We had about $100 in our checking account, an unspeakable amount of school loans to pay off, no car, and no property in our name. But, oh yeah. We were ready to have kids.
I was working in television, traveling monthly for my job, and coming home at all hours most days. My husband was a medical student, considering a surgical residency in which he would work more hours than actually exist in a week. But, come on! We were totally ready to have kids!
We were living in a tiny, New York City one-bedroom apartment, going out and partying every weekend we could. We had no idea where we would be living after my husband’s graduation from medical school, or whether I would be able to find another job. But we were ready for kids, oh yes. We were ready.
At least I was. All I could think about was getting pregnant. After about seven years of living like a married couple with my husband, we made it official with a wedding. A year later, we were living in Manhattan and thinking about the future. We both wanted kids, but I wanted them immediately.
But then my husband dropped a bomb: we had to wait. Possibly until after his residency was complete, which would be another unthinkable five years. Jump cut to me, bawling in the shower, dramatic music swelling to crescendo. I felt like someone had died, I was so devastated.
So I stopped taking the pill.
Upon reflection, this was not a mature decision. It was certainly not a respectful decision. But it’s something that I did, in my desperate play to force the issue. And guess what?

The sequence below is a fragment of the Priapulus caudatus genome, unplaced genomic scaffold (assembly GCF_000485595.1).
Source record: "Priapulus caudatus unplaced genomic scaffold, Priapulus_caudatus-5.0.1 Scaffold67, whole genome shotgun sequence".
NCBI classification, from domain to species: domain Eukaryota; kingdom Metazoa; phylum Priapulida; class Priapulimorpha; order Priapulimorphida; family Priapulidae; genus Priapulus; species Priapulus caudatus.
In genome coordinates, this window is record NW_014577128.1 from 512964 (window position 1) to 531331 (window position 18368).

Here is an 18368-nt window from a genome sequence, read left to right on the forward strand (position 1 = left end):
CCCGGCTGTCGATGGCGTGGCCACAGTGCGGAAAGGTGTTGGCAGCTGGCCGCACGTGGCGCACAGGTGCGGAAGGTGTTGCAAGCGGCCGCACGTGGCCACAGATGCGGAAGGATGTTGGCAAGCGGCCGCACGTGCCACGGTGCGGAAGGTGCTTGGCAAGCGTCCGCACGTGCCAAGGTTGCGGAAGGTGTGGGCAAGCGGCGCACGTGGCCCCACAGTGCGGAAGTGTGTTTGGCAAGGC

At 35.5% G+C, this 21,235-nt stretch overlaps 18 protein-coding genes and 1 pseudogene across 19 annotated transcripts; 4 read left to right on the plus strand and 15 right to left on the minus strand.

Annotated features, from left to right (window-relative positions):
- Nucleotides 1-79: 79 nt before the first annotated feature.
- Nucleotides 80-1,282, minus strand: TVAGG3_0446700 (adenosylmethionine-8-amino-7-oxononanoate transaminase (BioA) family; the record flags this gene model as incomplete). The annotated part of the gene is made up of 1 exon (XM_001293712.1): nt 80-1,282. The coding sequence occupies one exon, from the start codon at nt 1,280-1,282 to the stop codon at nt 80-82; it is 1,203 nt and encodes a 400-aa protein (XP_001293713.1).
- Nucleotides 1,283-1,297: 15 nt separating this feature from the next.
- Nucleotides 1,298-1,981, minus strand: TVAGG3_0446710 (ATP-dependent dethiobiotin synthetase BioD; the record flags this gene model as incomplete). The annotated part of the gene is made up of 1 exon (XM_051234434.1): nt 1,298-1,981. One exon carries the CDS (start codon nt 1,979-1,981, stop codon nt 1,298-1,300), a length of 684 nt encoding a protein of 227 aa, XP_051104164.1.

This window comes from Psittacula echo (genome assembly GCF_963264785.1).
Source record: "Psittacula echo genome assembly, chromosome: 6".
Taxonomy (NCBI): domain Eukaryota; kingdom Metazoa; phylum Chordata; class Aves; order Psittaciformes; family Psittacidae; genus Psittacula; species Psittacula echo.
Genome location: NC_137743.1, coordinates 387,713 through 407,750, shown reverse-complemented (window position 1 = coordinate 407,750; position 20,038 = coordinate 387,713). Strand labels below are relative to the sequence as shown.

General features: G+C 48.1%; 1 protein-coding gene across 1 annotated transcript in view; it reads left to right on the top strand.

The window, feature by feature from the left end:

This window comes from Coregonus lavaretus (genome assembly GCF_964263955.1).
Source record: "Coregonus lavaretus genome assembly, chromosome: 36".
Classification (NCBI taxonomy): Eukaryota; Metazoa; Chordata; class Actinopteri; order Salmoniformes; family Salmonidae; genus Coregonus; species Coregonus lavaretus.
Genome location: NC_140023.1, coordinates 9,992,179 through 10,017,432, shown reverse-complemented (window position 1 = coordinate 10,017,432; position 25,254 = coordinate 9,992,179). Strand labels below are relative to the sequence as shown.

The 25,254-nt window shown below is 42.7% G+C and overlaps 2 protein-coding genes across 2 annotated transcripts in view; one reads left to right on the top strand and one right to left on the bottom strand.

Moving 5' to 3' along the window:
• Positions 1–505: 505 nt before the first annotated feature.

It didn’t work.
The universe taught me my first important lesson of parenthood: you need to wait. And wait I did, until after my husband changed his mind to pursue a different, more family-friendly residency. And matched to one in his home state, where we would be close to his parents and closer to mine. And then it waited some more, until after we moved, I found a new job, and we upgraded to a gigantic two-bedroom apartment with a view of the ocean.
What was it waiting for? I like to think it knew I had some maturing to do. That I needed to have a few more discussions with my husband, to make sure we were both really ready. That we needed to have a financial plan that would include taking care of a child. That I needed to stop partying so much and get back in to shape, eat healthy, and ready my body to support another life. That the universe needed to see that I was ready to think about someone other than myself and to put that person first. Basically, that the universe needed to see that I was ready to be a mom. I like to think it was all that, but it was probably just the Clomid. One dose, and I was pregnant. Finally, happily, ecstatically pregnant, and suddenly realizing how completely un-ready I really was.
Which was perfectly right.